I can’t speak for the recipients of the grants who are in science, but the MacArthur Fellows selection committee seems to seek out the ones in the arts, social work, and journalism who are altruistic frauds, charlatans, and about as creative as a chimpanzee fishing for maggots. The twenty-five women on Powell’s list also tend to win National Book Awards, Pulitzer Prizes, and other prestigious literary emoluments, are given alleged Medals of Freedom, and are often interviewed by Charlie Rose and other talking heads as though they were the best thing to come along since sliced bread.

Staffer Jill was also wild about Rebecca Solnit.

“Solnit is one of the most eloquent, urgent, and intelligent voices writing nonfiction today; from Men Explain Things to Me to Storming the Gates of Paradise, anything she's written is well worth reading. But her marvelous book of essays A Field Guide to Getting Lost might be her most poetic, ecstatic work. Field Guide is about the spaces between stability and risk, solitude, and the occasional claustrophobia of ordinary life. With dreamlike transitions, Solnit considers a variety of examples which contrast created wildness with natural wilderness, including Passover, punk music, and suburban youth, the early death of a friend from an overdose, movie-making in the ruins of a mental hospital, and her affair with a hermit in the Southwestern desert. She explores the mysterious without puncturing the mystery, and that is a remarkable achievement indeed.” 

Indeed. There’s another unappetizing invitation to read another unappetizing “women writer.” Rebecca is a “human rights” activist, an environmental activist, and an anti-war activist, and is likely an activist in other realms she disapproves of, such as microwavable meals and the exploitation of silkworms.  In fact, most of Powell’s twenty-five darlings are also anti-something or other, in addition to being goose-stepping feminists.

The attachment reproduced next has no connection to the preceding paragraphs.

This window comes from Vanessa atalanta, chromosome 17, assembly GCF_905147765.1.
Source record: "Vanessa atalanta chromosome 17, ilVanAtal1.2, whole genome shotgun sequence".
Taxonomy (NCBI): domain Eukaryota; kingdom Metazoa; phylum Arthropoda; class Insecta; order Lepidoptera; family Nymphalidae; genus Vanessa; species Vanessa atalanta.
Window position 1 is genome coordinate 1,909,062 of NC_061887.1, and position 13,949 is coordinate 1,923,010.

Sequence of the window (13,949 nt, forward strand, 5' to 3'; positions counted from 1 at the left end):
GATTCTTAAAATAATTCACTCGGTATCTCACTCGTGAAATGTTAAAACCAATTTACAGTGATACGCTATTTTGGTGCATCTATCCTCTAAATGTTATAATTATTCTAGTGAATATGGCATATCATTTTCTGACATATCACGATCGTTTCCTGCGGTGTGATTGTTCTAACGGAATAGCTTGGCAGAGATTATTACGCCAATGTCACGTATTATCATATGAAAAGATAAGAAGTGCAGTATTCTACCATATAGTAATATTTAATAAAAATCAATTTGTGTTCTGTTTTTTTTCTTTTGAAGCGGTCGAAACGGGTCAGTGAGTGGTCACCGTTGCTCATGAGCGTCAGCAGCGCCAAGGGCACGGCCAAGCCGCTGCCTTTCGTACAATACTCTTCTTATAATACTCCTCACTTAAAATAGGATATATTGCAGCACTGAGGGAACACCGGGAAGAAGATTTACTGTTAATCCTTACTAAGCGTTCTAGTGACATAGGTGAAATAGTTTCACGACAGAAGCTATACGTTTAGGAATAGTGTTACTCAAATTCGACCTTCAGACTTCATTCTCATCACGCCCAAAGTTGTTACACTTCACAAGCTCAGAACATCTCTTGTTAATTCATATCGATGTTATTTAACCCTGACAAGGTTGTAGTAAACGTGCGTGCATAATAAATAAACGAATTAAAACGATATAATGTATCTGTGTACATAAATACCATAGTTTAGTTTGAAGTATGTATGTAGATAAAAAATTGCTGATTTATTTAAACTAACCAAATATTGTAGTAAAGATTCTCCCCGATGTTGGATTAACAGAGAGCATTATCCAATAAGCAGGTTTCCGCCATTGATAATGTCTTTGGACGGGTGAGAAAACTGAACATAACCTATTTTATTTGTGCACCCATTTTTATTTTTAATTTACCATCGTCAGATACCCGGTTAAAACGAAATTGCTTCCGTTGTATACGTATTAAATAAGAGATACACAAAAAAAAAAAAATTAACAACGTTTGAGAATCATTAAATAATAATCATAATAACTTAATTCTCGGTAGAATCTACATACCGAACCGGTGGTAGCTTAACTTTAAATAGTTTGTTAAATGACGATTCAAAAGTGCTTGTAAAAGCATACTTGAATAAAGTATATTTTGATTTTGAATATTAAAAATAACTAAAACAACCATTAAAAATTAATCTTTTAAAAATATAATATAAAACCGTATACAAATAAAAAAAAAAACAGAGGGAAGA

Solnit has received two NEA fellowships for Literature, a Guggenheim Fellowship, a Lannan literary fellowship, and a 2004 Wired Rave Award for writing on the effects of technology on the arts and humanities. In 2010 Utne Reader magazine named Solnit as one of the "25 Visionaries Who Are Changing Your World".” Her The Faraway Nearby (2013) was nominated for a National Book Award, and shortlisted for the 2013 National Book Critics Circle Award.

There’s nothing like a National Endowment for the Arts grant and a National Endowment for the Humanities grant to keep body and soul together while one is having visions about changing the world.  I wouldn’t know the pleasure.

And, oh, yes, let’s not forget another private contributor to the decline of our culture: the Guggenheim Foundation, also a cultural establishment racketeer. Years ago, when I was living in New York City and struggling to write my second novel (it and the first were never published, I don’t even have copies of them in my “trunk”), I twice applied for a grant from this outfit, unsuccessfully. After my second and final attempt, I obtained a list of the then-current winners, and saw that I was as likely to be awarded a grant by Guggenheim as I’d inherit a million dollars from a long lost aunt.